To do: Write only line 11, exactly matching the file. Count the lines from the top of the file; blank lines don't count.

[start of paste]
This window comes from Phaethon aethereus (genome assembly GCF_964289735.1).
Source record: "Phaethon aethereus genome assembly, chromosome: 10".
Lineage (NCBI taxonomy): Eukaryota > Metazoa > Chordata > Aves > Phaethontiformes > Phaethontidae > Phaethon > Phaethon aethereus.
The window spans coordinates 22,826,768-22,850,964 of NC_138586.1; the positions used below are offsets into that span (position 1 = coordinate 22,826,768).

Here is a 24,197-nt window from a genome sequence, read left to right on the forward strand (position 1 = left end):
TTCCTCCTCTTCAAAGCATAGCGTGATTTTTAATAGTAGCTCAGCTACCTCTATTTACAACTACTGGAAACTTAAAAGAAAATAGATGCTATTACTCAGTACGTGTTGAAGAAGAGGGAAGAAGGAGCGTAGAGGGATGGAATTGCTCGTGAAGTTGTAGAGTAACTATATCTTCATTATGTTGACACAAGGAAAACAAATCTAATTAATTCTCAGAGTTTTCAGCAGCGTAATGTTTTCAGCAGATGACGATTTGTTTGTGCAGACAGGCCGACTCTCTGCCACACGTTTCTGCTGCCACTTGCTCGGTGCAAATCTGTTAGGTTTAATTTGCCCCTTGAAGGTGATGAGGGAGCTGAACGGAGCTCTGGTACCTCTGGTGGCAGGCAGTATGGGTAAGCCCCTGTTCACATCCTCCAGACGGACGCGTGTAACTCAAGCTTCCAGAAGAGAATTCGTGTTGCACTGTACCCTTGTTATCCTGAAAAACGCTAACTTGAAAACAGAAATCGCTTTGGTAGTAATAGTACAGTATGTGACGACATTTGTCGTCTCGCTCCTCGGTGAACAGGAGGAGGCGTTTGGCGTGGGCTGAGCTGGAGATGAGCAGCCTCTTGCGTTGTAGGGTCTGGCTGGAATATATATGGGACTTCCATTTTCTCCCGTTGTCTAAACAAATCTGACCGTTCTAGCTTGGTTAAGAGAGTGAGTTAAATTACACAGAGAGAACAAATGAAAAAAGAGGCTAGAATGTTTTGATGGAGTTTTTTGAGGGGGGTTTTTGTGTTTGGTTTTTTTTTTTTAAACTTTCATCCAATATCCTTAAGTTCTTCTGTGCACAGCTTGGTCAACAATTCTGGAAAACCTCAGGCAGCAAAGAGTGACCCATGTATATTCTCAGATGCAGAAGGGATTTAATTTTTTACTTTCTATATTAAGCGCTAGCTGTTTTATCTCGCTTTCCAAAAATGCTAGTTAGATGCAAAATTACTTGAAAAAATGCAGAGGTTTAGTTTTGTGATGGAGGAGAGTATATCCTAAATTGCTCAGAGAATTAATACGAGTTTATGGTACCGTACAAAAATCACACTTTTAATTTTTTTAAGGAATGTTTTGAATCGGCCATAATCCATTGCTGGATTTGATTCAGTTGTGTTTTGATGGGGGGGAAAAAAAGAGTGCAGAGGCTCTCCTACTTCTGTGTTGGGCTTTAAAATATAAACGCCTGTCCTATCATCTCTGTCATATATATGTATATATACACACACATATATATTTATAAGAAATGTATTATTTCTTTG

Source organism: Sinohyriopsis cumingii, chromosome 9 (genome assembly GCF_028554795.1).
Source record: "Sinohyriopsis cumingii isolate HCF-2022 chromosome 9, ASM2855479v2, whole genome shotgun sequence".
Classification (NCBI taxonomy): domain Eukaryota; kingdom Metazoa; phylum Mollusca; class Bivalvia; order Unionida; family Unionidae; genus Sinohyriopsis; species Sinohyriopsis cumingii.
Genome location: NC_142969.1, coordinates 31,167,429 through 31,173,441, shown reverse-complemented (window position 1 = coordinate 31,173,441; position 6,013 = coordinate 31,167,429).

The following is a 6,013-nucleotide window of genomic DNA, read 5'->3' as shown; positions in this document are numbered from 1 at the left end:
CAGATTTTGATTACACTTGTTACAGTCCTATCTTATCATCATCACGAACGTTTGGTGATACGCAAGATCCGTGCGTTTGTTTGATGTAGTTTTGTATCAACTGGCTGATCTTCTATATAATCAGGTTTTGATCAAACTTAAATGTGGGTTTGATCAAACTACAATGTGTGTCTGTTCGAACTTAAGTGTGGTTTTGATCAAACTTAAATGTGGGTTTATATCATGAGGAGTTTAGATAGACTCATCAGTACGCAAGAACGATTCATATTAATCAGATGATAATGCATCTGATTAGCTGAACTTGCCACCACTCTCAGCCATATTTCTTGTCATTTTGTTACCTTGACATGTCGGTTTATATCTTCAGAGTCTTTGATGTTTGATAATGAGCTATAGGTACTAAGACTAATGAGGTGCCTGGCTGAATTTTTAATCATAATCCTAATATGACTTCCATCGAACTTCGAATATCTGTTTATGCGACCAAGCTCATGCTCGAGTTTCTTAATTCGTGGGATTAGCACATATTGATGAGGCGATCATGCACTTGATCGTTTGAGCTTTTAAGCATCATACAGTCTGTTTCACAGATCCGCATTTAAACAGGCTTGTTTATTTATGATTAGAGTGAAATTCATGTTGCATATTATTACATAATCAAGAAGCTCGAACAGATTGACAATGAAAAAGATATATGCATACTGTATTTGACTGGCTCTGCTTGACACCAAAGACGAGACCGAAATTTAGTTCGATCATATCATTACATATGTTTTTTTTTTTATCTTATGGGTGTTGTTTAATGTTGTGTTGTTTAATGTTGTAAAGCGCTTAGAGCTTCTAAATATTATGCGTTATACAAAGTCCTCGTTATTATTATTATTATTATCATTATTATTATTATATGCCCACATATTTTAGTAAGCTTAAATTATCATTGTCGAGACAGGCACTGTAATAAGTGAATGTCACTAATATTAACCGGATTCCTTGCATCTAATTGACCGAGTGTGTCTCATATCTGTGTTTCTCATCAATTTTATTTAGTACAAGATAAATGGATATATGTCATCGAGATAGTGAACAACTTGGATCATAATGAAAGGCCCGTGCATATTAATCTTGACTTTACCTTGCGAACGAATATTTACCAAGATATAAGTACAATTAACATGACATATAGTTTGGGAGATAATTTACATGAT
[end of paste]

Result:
The following is a 6,013-nucleotide window of genomic DNA, read 5'->3' as shown; positions in this document are numbered from 1 at the left end: